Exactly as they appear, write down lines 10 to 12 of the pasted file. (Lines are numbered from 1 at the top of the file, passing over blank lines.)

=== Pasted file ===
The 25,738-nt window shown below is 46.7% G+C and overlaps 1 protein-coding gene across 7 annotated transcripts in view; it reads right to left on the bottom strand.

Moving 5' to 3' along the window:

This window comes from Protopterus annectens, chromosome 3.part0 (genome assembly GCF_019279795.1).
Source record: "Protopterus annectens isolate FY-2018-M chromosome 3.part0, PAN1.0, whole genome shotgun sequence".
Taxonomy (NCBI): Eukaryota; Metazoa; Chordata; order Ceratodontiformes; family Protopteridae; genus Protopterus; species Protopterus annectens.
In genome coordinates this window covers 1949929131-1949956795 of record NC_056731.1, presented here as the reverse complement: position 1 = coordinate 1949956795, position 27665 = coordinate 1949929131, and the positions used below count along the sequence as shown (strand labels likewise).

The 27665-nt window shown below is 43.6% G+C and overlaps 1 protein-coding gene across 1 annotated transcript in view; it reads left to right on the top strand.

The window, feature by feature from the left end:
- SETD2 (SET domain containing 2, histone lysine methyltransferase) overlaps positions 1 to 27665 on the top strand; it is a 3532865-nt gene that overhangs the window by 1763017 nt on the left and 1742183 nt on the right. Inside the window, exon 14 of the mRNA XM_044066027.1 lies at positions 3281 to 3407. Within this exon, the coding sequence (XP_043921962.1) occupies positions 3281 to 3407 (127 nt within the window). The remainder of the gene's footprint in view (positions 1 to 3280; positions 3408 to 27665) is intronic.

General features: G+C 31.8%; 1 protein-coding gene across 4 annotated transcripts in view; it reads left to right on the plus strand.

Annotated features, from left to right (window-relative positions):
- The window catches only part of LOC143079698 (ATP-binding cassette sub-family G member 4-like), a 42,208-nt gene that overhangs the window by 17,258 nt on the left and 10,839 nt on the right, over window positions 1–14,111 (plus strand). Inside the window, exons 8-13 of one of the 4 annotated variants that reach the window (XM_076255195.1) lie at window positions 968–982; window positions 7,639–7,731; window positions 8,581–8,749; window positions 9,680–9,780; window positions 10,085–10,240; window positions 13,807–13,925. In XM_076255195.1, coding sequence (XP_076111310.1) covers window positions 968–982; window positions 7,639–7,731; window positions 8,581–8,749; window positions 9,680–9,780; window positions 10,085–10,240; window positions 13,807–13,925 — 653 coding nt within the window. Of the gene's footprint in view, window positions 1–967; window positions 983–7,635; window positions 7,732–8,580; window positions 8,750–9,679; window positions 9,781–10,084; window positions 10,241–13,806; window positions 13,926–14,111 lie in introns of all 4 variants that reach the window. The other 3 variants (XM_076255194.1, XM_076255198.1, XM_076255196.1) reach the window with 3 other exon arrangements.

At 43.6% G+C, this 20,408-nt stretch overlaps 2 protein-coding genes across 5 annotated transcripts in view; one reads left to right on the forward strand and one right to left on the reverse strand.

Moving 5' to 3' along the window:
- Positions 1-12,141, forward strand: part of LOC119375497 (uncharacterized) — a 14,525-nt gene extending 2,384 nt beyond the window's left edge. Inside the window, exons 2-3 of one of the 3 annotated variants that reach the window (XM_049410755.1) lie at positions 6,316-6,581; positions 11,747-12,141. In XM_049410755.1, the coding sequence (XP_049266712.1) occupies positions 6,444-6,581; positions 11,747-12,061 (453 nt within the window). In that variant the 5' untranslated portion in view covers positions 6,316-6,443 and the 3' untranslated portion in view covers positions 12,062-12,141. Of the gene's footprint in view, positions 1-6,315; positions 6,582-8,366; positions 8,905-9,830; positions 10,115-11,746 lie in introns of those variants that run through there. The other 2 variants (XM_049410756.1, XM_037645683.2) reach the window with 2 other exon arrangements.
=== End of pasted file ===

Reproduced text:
General features: G+C 31.8%; 1 protein-coding gene across 4 annotated transcripts in view; it reads left to right on the plus strand.

Annotated features, from left to right (window-relative positions):
- The window catches only part of LOC143079698 (ATP-binding cassette sub-family G member 4-like), a 42,208-nt gene that overhangs the window by 17,258 nt on the left and 10,839 nt on the right, over window positions 1–14,111 (plus strand). Inside the window, exons 8-13 of one of the 4 annotated variants that reach the window (XM_076255195.1) lie at window positions 968–982; window positions 7,639–7,731; window positions 8,581–8,749; window positions 9,680–9,780; window positions 10,085–10,240; window positions 13,807–13,925. In XM_076255195.1, coding sequence (XP_076111310.1) covers window positions 968–982; window positions 7,639–7,731; window positions 8,581–8,749; window positions 9,680–9,780; window positions 10,085–10,240; window positions 13,807–13,925 — 653 coding nt within the window. Of the gene's footprint in view, window positions 1–967; window positions 983–7,635; window positions 7,732–8,580; window positions 8,750–9,679; window positions 9,781–10,084; window positions 10,241–13,806; window positions 13,926–14,111 lie in introns of all 4 variants that reach the window. The other 3 variants (XM_076255194.1, XM_076255198.1, XM_076255196.1) reach the window with 3 other exon arrangements.